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Analysis: Mississippi might have to rethink Capitol statues

July 12, 2021 GMT
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Rep. Bennie Thompson, chairman of the House Homeland Security Committee, departs the Capitol after Speaker of the House Nancy Pelosi, D-Calif., appointed him to lead the new select committee to investigate the violent Jan. 6 insurrection at the Capitol, in Washington, Thursday, July 1, 2021. The probe will examine what went wrong around the Capitol when hundreds of supporters of then-President Donald Trump broke into the building, hunted for lawmakers and interrupted the congressional certification of Democrat Joe Biden's election victory. (AP Photo/J. Scott Applewhite)
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Rep. Bennie Thompson, chairman of the House Homeland Security Committee, departs the Capitol after Speaker of the House Nancy Pelosi, D-Calif., appointed him to lead the new select committee to investigate the violent Jan. 6 insurrection at the Capitol, in Washington, Thursday, July 1, 2021. The probe will examine what went wrong around the Capitol when hundreds of supporters of then-President Donald Trump broke into the building, hunted for lawmakers and interrupted the congressional certification of Democrat Joe Biden's election victory. (AP Photo/J. Scott Applewhite)

JACKSON, Miss. (AP) — Mississippians find unity in bragging about the state’s influence on American culture. The state prides itself on being birthplace of the blues and home of towering literary figures.

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Yet, even as the nation reconsiders the public display of Confederate monuments amid a reckoning over issues of racial injustice, Mississippi — a state with a 38% Black population — still represents itself inside the U.S. Capitol with still-life images of Confederates.

Each state can have two figures in the Capitol’s Statuary Hall collection, and Mississippi donated bronze statues of Jefferson Davis and James Zachariah George in 1931.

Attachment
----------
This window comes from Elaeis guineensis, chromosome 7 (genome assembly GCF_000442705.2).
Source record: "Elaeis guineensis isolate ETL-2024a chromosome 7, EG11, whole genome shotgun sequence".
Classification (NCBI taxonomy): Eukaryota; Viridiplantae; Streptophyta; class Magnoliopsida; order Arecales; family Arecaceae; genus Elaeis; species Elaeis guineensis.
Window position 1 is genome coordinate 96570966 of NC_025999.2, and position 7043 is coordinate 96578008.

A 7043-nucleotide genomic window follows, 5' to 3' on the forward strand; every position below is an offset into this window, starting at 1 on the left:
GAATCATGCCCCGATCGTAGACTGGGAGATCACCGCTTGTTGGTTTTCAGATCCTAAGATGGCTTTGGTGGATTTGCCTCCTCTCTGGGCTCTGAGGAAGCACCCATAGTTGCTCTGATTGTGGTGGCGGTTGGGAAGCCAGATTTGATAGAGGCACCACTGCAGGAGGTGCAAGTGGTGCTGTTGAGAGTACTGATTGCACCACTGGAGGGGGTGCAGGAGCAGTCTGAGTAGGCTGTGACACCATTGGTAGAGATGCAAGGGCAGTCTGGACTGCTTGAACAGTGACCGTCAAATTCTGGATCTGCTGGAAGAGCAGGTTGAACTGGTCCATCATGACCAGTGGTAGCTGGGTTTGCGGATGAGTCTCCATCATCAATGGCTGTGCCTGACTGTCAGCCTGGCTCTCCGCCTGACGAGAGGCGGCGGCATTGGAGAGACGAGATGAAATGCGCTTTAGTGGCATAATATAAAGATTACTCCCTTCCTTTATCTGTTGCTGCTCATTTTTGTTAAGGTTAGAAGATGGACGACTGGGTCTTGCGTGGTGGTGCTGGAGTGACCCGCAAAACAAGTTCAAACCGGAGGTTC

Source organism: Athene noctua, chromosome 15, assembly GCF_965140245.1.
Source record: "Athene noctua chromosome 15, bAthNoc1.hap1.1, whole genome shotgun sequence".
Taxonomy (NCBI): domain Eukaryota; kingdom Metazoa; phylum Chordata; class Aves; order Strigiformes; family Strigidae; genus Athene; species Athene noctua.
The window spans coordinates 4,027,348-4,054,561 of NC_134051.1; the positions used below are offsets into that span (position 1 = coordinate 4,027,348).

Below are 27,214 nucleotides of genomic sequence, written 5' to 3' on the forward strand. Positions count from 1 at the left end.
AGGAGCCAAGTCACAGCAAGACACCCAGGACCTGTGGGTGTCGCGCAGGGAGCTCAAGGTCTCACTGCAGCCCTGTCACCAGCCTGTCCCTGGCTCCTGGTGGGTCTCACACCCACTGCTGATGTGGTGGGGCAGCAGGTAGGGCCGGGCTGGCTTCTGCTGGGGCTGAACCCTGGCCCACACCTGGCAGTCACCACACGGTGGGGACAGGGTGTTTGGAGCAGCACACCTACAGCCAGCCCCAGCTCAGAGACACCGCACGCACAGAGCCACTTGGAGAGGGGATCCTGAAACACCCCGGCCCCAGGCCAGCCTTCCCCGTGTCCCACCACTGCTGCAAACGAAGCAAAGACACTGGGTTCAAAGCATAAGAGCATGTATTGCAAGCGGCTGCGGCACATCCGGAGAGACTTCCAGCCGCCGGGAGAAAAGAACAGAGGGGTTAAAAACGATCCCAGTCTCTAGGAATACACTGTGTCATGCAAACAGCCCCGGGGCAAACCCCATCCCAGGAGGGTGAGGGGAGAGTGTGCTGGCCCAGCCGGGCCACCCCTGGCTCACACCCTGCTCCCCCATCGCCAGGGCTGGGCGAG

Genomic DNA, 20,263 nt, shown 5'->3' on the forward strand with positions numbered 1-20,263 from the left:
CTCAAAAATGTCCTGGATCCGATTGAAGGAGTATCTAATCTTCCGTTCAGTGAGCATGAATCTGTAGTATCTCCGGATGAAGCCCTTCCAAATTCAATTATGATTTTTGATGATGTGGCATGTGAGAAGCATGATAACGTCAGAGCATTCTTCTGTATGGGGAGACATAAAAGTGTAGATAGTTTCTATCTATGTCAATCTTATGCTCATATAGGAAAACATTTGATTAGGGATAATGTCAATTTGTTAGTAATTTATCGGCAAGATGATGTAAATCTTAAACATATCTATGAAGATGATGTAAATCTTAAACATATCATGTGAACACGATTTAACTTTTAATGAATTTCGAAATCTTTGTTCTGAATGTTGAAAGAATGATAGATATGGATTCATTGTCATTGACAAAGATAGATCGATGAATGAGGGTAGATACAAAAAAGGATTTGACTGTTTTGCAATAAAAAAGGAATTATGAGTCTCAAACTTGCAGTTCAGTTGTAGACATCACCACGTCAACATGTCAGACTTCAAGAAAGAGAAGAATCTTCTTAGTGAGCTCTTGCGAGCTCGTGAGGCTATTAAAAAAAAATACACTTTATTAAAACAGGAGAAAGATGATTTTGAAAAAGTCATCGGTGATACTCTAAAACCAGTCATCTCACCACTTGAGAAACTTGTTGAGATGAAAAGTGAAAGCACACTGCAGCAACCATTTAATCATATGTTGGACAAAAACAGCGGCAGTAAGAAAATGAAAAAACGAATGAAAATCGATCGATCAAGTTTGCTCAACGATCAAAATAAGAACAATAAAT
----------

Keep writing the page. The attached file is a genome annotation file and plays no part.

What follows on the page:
Davis served in the U.S. House and Senate from Mississippi before becoming president of the Confederacy. George was a member of Mississippi’s Secession Convention in 1861, and he signed the secession ordinance that included these words: “Our position is thoroughly identified with the institution of slavery — the greatest material interest of the world.”

On June 29, the Democratic-led U.S. House voted 285-120 in favor of a legislation “to remove all statues of individuals who voluntarily served the Confederate States of America from display in the United States Capitol.” The proposal awaits a vote in the Senate.

Democratic Rep. Bennie Thompson is the only Black member of Mississippi’s four-person House delegation, and he was the only of the four to vote in favor of mandating removal of Confederate statues.

Statues “of those who served in the Confederacy or supported slavery or segregation should not have a place of honor in the U.S. Capitol — that’s why I voted to #RemoveHate today,” Thompson wrote that day on Twitter.

Republican Reps. Trent Kelly and Steven Palazzo voted against the legislation. Republican Rep. Michael Guest missed the vote because a family member had died and he was delayed returning to Washington. However, Guest said in a statement that he had voted against a similar bill last year.

“I would be opposed to the federal government ordering or dictating Mississippi to remove those statues,” Guest said in the statement.

Even among the states that tried to secede from the Union, Mississippi is the only with two Confederate figures in the Statuary Hall collection.

One of Alabama’s statues is of a Confederate cavalry leader, “Fighting Joe” Wheeler. The other is Helen Keller, and the base of the statue includes an inscription in Braille.

One of Louisiana’s statues is of Edward Douglass White, who was a U.S. Supreme Court justice from 1894 until his death in 1921, spending his final 11 years as chief justice. The other is of former Gov. Huey P. Long.

Virginia currently has one figure in Statuary Hall, and it is George Washington. In December, the state removed its statue of Confederate Gen. Robert E. Lee that had stood in the nation’s Capitol for 111 years.

“The Confederacy is a symbol of Virginia’s racist and divisive history, and it is past time we tell our story with images of perseverance, diversity, and inclusion,” Virginia’s Democratic governor, Ralph Northam, said in a statement.

Guest pointed out in his statement that the legislature of each state already has the power to decide which statues to send to the Capitol.

Mississippi legislators have shown no appetite for this debate, but they took a landmark vote in June 2020 to retire the last state flag that included the Confederate battle emblem. They don’t need to wait for a directive from Congress to start discussing other historical figures who could become Mississippi’s still-life representatives.

They could consider civil rights leaders Medgar Evers or Fannie Lou Hamer.

The arts world offers several prominent Mississippians: B.B. King, Elvis Presley, Margaret Walker Alexander, Eudora Welty, Richard Wright and William Faulkner.

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This story has been rewritten to correctly attribute a statement about a 2020 bill dealing with statues to U.S. Rep. Michael Guest and not Republican U.S. Rep. Trent Kelly.

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Emily Wagster Pettus has covered Mississippi government and politics since 1994. Follow her on Twitter: http://twitter.com/EWagsterPettus.